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Tuesday, January 3, 2012

Review: Folly Beach by Dorothea Benton Frank

imagePublisher: William Morrow Paperbacks 
Pages:368 pages
Genre: Fiction  
Challenges-To be updated 
Buy this Book: Amazonclip_image001_thumb_thumb, Powell's, Indiebound clip_image0013_thumb_thumbclip_image0014_thumb_thumb

Summary from publisher:

Dorothea Benton Frank's latest inviting beach read introduces us to Cate, a mid-life widow whose squandering husband bequeathed her with mountains of debt. Broke and desolate, she returns to the idyllic South Carolina seaside community that gave her many of her happiest childhood memories. Don't forget the sunscreen.

My Review: 

Some people might think it’s strange that this completely northern girl loves southern fiction. But I do. Very much. And I’ve heard some amazing things about Dorothea Benton Frank. I did find, however, that I was a bit disappointed with this one.

First of all, I had a bit of trouble with Cate. Her husband commits suicide and, yes, she learns some very bad things about him but she moves on like he never existed. Like because he was bad, he was never her husband and any grief she would have had otherwise is no longer valid because he was a bad man. I may have been able to look past this if she did not move on with another man almost immediately. But she did and I became even more confused and frustrated. I also didn’t buy that she was an immediate success with her play with no writing experience whatsoever.

There were some parts of this book that I really liked. I loved the way Dorothy and Dubose Heyward’s story was woven into the plot. It was done in an interesting way and added a great layer to the plot. I also loved the setting. Folly Beach is one of my favorite setting for books. It’s usually an omen for good things but, for some reason, not with this one. My main trouble was with Cate. I just couldn’t like her. Trust me, I tried but I could never make a connection to her. I could never understand her. She never tried to understand her own issues beyond the fact that her husband was a bad man. Like everything wrong was caused by her husband’s badness.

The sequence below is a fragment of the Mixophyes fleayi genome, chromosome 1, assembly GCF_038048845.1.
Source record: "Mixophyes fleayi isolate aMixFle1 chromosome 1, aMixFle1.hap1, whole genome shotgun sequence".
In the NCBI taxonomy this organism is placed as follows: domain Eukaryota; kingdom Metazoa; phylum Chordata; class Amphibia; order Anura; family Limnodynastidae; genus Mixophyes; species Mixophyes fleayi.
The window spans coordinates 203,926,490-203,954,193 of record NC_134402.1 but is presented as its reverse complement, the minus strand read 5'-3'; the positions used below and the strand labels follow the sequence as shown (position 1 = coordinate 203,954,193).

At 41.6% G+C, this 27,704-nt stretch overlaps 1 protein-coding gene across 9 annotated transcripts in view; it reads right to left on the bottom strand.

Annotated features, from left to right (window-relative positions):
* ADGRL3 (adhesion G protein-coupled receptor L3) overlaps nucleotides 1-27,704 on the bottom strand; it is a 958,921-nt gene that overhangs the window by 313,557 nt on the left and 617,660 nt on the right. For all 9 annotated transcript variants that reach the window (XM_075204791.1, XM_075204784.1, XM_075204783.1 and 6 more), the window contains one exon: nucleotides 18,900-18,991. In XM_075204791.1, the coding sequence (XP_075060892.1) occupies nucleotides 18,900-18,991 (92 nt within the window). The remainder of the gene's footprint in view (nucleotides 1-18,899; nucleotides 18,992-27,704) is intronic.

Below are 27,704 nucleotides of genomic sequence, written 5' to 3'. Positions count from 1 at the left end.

This book was admittedly not for me but other readers of Women’s or Southern ficion might find it more enjoyable than I did.


*A copy of this book was provided to me by the publisher for review.   My opinion is my own and has not been influenced in any way and any monies   made from associate or affiliate accounts are recycled back into the  blog.


  1. "Like because he was bad, he was never her husband and any grief she would have had otherwise is no longer valid because he was a bad man."

    That's such an interesting statement! It rings true to me and makes me wonder if others have felt something similar. Just because someone was a bad person doesn't mean someone else isn't out there mourning them. And it seems like the mourning process would take longer (or maybe it would be shortened?) because you'd be dealing with anger at who the person really was.

    Thanks for being on the tour!

  2. I'm sorry this one wasn't a favorite for you. Hopefully your next read will be a better fit.

    Thanks for being a part of the tour.



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